Girardi: Absolutely in a must-win situation

NEW YORK -- Earlier this week, Joe Girardi said the Yankees were "darn close" to being in "must-win" territory.

The manager updated his team's status after Sunday's loss to the San Francisco Giants.

"We are absolutely in a must-win situation," the manager said.

The 2-1 loss to San Francisco on Sunday pushed the Yankees four games back of the second wild card spot with six games to play.

New York hosts wild card-leading Tampa Bay for three games, starting Tuesday, then closes with three games at Houston.

So they are dangerously close to being mathematically eliminated from the postseason. The Bombers have missed the playoffs just twice in the last 19 seasons.

ROBERTSON SHOULDERS LOSS: He may not have been tagged with the loss, but David Robertson felt he let his teammates down by giving up the go-ahead double in Sunday's 2-1 loss to the Giants.

With the game tied at 1-1 in the eighth with a runner on third and one out, Robertson yielded a double to right field that put the Giants ahead for good.

"I threw a good curveball. He hit it. That was just a bad break today. I feel like I let everybody down. I let Andy down," Robertson said. "That was a tough situation but [I have to] find a way to get out of it."

Robertson entered the game after Andy Pettitte allowed a double to start the eighth. A groundout moved the runner to third with one out, setting up Robertson against Tony Abreu. Yankees manager Joe Girardi said Abreu struggled with curveballs, and Robertson is lethal with that pitch.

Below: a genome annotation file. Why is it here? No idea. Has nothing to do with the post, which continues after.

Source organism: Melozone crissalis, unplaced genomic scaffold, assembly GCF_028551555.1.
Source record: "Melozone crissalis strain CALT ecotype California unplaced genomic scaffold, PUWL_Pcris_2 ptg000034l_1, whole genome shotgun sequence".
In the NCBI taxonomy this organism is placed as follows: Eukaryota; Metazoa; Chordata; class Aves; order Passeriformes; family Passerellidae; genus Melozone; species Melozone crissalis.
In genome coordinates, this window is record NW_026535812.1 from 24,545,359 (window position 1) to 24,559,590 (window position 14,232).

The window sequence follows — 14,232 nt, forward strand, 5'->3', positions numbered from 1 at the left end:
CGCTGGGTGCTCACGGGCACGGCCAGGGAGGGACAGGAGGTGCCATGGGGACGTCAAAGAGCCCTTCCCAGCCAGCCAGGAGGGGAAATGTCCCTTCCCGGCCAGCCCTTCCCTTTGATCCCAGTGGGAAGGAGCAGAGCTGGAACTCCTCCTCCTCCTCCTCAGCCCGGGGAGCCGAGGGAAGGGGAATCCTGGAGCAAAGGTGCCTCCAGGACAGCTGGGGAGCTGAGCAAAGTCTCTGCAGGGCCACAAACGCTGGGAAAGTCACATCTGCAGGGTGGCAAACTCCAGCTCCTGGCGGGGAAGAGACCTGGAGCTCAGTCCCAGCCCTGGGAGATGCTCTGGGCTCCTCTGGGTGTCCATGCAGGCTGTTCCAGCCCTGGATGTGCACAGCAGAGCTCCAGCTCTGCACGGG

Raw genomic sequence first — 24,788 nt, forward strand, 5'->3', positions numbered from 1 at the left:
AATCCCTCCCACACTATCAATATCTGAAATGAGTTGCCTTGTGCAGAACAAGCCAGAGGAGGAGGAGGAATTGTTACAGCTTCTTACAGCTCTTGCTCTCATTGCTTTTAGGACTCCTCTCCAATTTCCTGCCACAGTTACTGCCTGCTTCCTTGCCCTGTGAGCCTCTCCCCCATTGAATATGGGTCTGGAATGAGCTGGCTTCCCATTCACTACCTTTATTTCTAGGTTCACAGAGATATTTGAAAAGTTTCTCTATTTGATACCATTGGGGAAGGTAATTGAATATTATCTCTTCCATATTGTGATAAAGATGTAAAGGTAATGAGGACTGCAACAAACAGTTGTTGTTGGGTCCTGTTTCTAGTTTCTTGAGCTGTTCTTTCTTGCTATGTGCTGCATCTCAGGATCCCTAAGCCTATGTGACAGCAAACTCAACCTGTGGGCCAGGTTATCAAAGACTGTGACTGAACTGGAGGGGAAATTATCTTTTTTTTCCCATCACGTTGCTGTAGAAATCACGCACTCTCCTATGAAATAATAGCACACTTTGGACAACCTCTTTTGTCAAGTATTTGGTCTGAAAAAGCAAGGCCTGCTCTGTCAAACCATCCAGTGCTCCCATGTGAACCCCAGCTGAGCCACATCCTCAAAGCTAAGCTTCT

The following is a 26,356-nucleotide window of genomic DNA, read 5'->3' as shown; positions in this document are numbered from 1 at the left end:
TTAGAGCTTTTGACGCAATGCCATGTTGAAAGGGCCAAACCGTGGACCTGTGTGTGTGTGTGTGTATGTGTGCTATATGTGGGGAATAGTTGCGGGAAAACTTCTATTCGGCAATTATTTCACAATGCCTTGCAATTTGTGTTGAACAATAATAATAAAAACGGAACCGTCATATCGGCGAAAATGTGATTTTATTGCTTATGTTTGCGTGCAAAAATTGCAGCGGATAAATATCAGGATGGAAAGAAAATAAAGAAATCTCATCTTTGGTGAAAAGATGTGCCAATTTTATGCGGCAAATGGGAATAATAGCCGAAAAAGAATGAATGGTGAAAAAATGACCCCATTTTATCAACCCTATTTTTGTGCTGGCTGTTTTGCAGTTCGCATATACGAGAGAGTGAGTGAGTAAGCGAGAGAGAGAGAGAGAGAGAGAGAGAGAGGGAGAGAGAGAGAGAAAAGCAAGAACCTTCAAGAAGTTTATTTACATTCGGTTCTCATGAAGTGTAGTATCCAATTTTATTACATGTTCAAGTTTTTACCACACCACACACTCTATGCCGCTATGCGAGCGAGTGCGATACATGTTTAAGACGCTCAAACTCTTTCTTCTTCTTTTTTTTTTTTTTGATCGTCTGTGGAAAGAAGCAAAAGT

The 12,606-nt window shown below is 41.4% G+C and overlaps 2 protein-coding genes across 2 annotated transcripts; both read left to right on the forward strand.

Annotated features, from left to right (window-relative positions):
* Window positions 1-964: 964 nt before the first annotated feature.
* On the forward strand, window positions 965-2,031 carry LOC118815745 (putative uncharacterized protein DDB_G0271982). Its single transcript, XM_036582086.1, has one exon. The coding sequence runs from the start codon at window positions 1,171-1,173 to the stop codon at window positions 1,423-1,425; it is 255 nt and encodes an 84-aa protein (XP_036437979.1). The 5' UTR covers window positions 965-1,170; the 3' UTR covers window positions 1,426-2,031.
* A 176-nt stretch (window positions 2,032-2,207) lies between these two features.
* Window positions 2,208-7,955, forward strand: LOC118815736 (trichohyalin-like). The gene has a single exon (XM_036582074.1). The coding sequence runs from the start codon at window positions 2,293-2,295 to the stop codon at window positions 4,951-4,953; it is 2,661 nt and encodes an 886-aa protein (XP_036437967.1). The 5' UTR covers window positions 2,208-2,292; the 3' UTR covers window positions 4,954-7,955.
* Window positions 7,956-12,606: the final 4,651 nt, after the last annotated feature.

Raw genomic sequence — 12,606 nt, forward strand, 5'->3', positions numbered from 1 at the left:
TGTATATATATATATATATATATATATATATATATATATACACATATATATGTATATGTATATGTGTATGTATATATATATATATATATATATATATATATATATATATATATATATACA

On the first pitch of the at-bat, Abreu hit a curve to plate the run.

CANO TURNS ANKLE: Robinson Cano turned his ankle while trying to score in the eighth inning but said he's fine, according to Girardi. Cano stayed in the game.

In the eighth, Cano tried to score from second on a single by Eduardo Nunez and was thrown out at the plate. After the play, Cano came up gingerly and bent over seemingly in pain. Girardi said he believed Cano turned his ankle while sliding into the plate.

"He said he's OK," Girardi said. "We'll see how he is Tuesday."

Third-base coach Rob Thomson had no reservations in sending Cano.

"If that was the last out of the World Series I'd send him every time," Thomson said.

Cano was the second Yankee thrown out at home that inning. With runners on second and third with no outs, pinch-runner Zoilo Almonte was tagged out at home after going on a grounder to third. Nick Noonan had to dive for the ball but recovered to easily get Almonte.

"Initially he did the right thing when the ball was hit to third, but when he saw him dive he thought he could make it and it was a bad read," Girardi said.

GOING TO MISS THEM: Derek Jeter, who came up with Mariano Rivera and Pettitte, called Sunday's ceremony honoring Rivera "great," and also applauded the fans' appreciation for Pettitte.

"I'm going to miss them a lot," Jeter said. "These guys are brothers to me, been through quite a bit together. Pretty much everything you can experience on the field. My whole professional career I've been playing with at least one of them. I'll definitely miss them."

RIVERA DOES HIS PART: Rivera made his sixth appearance this season of one or more innings on Sunday when he threw 1 2/3 shutout innings against San Francisco.

"He does everything he possibly can to be successful to help the team," Girardi said. "In our lifetime, I don't know if we'll be able to say another pitcher did what he's done at 43. We have watched something that is truly special."

ROMO TIPS CAP TO MO: Giants closer Sergio Romo appreciated being at Yankee Stadium on the day of Rivera's tribute.

"I can only imagine what it was like to hear [Cal] Ripken's speech or [Lou] Gehrig's famous speech ... it's just fun to see somebody really enjoy everything and appreciate everything around them," Romo said.